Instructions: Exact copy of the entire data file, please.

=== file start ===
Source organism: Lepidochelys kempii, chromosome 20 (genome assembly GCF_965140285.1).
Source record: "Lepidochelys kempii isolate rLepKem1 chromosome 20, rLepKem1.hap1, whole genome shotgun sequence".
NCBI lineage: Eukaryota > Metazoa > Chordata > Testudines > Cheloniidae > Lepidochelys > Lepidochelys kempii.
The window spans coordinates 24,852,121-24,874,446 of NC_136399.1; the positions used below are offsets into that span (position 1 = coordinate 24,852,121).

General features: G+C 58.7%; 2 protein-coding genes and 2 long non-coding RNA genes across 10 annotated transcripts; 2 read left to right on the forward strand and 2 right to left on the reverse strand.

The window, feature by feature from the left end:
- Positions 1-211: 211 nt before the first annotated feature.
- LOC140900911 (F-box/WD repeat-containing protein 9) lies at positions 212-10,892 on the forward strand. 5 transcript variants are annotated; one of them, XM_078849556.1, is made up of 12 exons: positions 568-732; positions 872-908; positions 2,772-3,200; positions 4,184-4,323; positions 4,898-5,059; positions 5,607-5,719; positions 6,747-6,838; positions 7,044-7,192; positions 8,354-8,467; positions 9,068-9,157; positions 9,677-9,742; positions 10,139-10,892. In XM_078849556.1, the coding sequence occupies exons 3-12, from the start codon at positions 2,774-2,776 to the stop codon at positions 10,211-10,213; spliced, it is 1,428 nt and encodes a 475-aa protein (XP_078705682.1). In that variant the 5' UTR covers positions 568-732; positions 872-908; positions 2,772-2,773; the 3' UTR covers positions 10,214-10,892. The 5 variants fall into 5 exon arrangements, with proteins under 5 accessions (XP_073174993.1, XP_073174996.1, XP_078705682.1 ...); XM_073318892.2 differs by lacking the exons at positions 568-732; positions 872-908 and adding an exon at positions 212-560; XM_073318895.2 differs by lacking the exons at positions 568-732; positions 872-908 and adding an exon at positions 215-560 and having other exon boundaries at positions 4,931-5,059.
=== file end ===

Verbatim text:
Source organism: Lepidochelys kempii, chromosome 20 (genome assembly GCF_965140285.1).
Source record: "Lepidochelys kempii isolate rLepKem1 chromosome 20, rLepKem1.hap1, whole genome shotgun sequence".
NCBI lineage: Eukaryota > Metazoa > Chordata > Testudines > Cheloniidae > Lepidochelys > Lepidochelys kempii.
The window spans coordinates 24,852,121-24,874,446 of NC_136399.1; the positions used below are offsets into that span (position 1 = coordinate 24,852,121).

General features: G+C 58.7%; 2 protein-coding genes and 2 long non-coding RNA genes across 10 annotated transcripts; 2 read left to right on the forward strand and 2 right to left on the reverse strand.

The window, feature by feature from the left end:
- Positions 1-211: 211 nt before the first annotated feature.
- LOC140900911 (F-box/WD repeat-containing protein 9) lies at positions 212-10,892 on the forward strand. 5 transcript variants are annotated; one of them, XM_078849556.1, is made up of 12 exons: positions 568-732; positions 872-908; positions 2,772-3,200; positions 4,184-4,323; positions 4,898-5,059; positions 5,607-5,719; positions 6,747-6,838; positions 7,044-7,192; positions 8,354-8,467; positions 9,068-9,157; positions 9,677-9,742; positions 10,139-10,892. In XM_078849556.1, the coding sequence occupies exons 3-12, from the start codon at positions 2,774-2,776 to the stop codon at positions 10,211-10,213; spliced, it is 1,428 nt and encodes a 475-aa protein (XP_078705682.1). In that variant the 5' UTR covers positions 568-732; positions 872-908; positions 2,772-2,773; the 3' UTR covers positions 10,214-10,892. The 5 variants fall into 5 exon arrangements, with proteins under 5 accessions (XP_073174993.1, XP_073174996.1, XP_078705682.1 ...); XM_073318892.2 differs by lacking the exons at positions 568-732; positions 872-908 and adding an exon at positions 212-560; XM_073318895.2 differs by lacking the exons at positions 568-732; positions 872-908 and adding an exon at positions 215-560 and having other exon boundaries at positions 4,931-5,059.